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Have you ever felt that you are not good enough or deserving enough to be in the position you are in? Whether it is the university that you got in, or a job position, for which you worked so hard for, or even just your presence among a new group of people? It is quite likely that you have experienced this feeling of inadequateness in your everyday life, regardless if it was just a momentary wave of emotion about something seemingly irrelevant, or if you’re experiencing it as a rather constant state that is intertwined through all the aspects of your identity.
Both experiences stem from the same phenomenon which is called IMPOSTOR SYNDROME – the fear of being exposed as a fraud based on perceived self-incompetency. From this definition, the word perceived should be accentuated, because this feeling of inadequateness has nothing to do with the individuals’ abilities and performance, in fact this phenomenon is mainly identified in high-achievers, people who have a long trail of evidence about their capabilities behind them.
This phenomenon was first described in the 1970s by psychologists Suzanne Imes, PhD, and Pauline Rose Clance, PhD, who during their founding study, that focused on high-achieving women, observed that certain feelings of self-incompetence, fear of not performing well and a belief that their success is solely due to luck, were quite common among women as opposed to men. Over time, studies proved that imposter syndrome can also impact men.
Impostor syndrome can be experienced on many different levels and take many different forms and in order to understand it more accurately, in her study, Dr Clance formulated a scale that includes various symptoms that a person can experience, such as:
- Feeling like success is impossible
- Feeling incompetent despite demonstrating competency
- Fear of not meeting another person’s expectations
- Feeling like past successes and hard work were only due to luck
- Feeling incapable of performing at the same level every time
- Feeling uncomfortable with receiving praise or congratulations
- Feeling disappointed over current accomplishments
- Feeling constant pressure to achieve or be better than before
- Feeling stressed, anxious or depressed from feelings of inadequacy
among many others.
There is obviously not just one specific event that causes its emergence, but it has been observed that these feelings of inadequateness and unworthiness have their roots in the childhood of individuals. Those that grew up in families that put all their worth on academic achievement and guided their growth through mixed signals – alternating between over-praise and criticism, those who were constantly subjected to competitive environments and learned to measure their worth solely based on their achievements, are usually those that develop feelings of impostors and frauds.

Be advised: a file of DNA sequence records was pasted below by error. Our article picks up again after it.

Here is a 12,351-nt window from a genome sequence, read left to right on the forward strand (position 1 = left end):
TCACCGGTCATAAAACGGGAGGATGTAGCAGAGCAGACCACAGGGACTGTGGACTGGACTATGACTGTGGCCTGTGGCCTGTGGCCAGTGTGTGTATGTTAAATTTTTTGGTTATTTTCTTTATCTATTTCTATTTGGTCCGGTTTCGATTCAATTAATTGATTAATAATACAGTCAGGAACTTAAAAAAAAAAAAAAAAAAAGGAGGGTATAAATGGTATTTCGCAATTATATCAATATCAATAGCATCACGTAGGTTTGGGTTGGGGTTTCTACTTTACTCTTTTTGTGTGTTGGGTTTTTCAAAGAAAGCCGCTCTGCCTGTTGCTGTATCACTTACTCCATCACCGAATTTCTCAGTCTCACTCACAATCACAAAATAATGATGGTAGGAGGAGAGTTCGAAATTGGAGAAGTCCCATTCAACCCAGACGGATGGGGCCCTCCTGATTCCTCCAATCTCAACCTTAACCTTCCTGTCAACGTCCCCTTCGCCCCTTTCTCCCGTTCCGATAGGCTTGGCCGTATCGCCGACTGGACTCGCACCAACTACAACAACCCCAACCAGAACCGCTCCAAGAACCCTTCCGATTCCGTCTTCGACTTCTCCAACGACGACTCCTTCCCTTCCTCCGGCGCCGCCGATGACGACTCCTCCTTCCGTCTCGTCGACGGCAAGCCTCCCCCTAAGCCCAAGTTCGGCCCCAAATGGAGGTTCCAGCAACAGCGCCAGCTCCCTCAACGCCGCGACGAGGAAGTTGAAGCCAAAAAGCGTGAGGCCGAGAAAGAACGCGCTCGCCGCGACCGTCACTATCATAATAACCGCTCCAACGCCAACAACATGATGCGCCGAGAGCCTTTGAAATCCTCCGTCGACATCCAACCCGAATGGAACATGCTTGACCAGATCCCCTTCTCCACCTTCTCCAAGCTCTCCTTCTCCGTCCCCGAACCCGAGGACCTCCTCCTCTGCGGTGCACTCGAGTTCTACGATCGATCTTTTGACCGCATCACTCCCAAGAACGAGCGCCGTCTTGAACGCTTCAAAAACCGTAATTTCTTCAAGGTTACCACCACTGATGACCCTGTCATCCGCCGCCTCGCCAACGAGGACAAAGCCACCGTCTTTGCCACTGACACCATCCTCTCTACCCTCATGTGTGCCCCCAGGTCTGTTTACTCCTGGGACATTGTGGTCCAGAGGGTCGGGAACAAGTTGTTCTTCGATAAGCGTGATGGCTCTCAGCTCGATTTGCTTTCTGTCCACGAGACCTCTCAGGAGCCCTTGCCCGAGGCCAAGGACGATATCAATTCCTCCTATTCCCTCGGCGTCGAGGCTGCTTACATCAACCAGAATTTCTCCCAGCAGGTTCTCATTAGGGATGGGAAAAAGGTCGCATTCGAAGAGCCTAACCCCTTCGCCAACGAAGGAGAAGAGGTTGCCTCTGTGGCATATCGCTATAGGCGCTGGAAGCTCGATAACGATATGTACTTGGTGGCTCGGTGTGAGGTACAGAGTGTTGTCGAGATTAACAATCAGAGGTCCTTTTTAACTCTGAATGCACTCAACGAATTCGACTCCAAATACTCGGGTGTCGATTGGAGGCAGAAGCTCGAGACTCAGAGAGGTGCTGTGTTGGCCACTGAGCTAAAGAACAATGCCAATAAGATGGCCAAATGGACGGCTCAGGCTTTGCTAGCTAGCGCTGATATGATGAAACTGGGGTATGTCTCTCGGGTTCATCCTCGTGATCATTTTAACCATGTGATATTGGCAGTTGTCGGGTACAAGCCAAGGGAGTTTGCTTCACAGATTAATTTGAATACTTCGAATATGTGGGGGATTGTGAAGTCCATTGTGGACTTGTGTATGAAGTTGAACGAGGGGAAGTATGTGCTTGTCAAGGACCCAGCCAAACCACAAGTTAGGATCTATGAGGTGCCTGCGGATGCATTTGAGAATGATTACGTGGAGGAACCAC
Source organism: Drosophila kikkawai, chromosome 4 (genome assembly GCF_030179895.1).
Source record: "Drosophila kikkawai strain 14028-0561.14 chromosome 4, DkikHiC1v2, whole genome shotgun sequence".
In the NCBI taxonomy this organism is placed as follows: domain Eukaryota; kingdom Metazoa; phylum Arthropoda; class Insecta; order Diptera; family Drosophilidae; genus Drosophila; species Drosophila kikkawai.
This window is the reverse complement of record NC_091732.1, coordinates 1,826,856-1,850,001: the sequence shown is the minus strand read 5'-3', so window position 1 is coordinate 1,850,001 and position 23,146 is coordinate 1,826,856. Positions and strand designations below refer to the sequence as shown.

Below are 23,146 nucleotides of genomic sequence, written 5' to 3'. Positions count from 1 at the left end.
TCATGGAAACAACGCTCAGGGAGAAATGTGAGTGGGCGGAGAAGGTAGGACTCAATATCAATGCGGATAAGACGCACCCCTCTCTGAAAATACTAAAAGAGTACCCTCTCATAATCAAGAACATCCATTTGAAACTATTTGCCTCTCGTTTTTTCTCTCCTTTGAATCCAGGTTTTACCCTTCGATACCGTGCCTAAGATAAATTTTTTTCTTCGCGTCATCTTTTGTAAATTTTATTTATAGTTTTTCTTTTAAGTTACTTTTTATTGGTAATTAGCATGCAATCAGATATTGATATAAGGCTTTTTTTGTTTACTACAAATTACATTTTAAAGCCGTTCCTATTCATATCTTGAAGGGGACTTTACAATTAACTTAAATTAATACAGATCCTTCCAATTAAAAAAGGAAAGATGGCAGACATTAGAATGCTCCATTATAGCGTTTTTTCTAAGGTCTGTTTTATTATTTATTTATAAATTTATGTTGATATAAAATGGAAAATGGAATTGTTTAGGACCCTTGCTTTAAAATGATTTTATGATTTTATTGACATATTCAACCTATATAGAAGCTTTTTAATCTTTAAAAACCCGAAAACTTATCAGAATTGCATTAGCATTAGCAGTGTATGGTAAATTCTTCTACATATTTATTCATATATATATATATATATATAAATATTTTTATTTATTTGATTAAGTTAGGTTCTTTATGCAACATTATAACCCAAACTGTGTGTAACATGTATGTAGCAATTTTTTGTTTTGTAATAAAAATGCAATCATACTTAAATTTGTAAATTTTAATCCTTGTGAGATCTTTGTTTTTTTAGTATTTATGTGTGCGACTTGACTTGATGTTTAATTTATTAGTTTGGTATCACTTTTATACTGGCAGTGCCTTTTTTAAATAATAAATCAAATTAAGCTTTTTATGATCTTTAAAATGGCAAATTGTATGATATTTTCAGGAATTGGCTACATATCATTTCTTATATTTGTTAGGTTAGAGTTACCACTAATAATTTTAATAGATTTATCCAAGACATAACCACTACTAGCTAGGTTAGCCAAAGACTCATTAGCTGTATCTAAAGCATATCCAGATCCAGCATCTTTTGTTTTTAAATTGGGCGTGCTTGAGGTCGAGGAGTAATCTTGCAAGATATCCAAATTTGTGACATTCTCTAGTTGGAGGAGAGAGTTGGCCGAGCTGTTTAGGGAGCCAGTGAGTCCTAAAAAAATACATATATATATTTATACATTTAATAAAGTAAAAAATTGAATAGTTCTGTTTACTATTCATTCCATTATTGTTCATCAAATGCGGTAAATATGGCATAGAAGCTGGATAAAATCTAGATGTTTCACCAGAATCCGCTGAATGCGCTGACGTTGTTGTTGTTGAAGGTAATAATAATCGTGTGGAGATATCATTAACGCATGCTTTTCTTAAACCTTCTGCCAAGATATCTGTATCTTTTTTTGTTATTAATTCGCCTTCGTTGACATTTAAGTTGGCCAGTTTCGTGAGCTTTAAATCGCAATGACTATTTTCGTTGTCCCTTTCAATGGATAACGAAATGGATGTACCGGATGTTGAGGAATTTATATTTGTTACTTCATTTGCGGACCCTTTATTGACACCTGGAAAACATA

However, this is the reality of many individuals, not because of the specific environment they grew up in, but mainly because of the general structure of today’s society, which is being built upon the unhealthy assumption that success and achievements determine worth.
This society leads individuals’ internal thought processes to be filled with questions such as “How can you congratulate yourself on the work you’ve done, when you could have obviously done it better or faster?”, “How can you accept praise, when someone else somewhere has done so much more than you and could have done this better than you?” and over time the answers to these questions start to make people perceive themselves as frauds.
WHAT KIND OF INDIVIDUALS ARE AFFECTED BY THIS PHENOMENON?
Even though this phenomenon can impact anyone, it is mostly observed in:
- high-achievers and perfectionists
- individuals belonging to minority groups that are already subjects of discrimination and lack of representation
- individuals working in highly competitive fields, such as the STEM disciplines and politics.
HOW TO DEAL WITH IMPOSTOR SYNDROME?
Impostor syndrome undeniably stands in the way of personal growth and a healthy life, so overcoming it is a crucial step every individual that is aware that they are experiencing it should take by:
- Acknowledging and embracing their expertise and accomplishments
- Reframing their thinking by going back and analyzing why such feelings emerged, and assessing if they are justified
- Reaching out about their feelings, to someone outside their field, in order to get a more objective perspective
- Reminding themselves and remembering what they do well
- Taking time to realize that perfection does not exist
It is worth noting that Impostor syndrome is not recognized as an official disorder by the Diagnostic and Statistical Manual of Mental Disorders, fifth edition (DSM-5), but nevertheless it is undeniable that in a society such as our own, where the pressure to achieve is higher than ever and it’s growing by the minute, this kind of a phenomenon can lead to other more severe mental health conditions such as depression and anxiety.
In the race to the top, people get lost between approval, love and worthiness, which is counterproductive to changing this society into one that is the source of support, well-being and equality.
Di Zoi Pavlovska
D.G. MYERS-J. ABELL-F. SANI, Social Psychology, 3rd edition, McGraw Hill, 2021.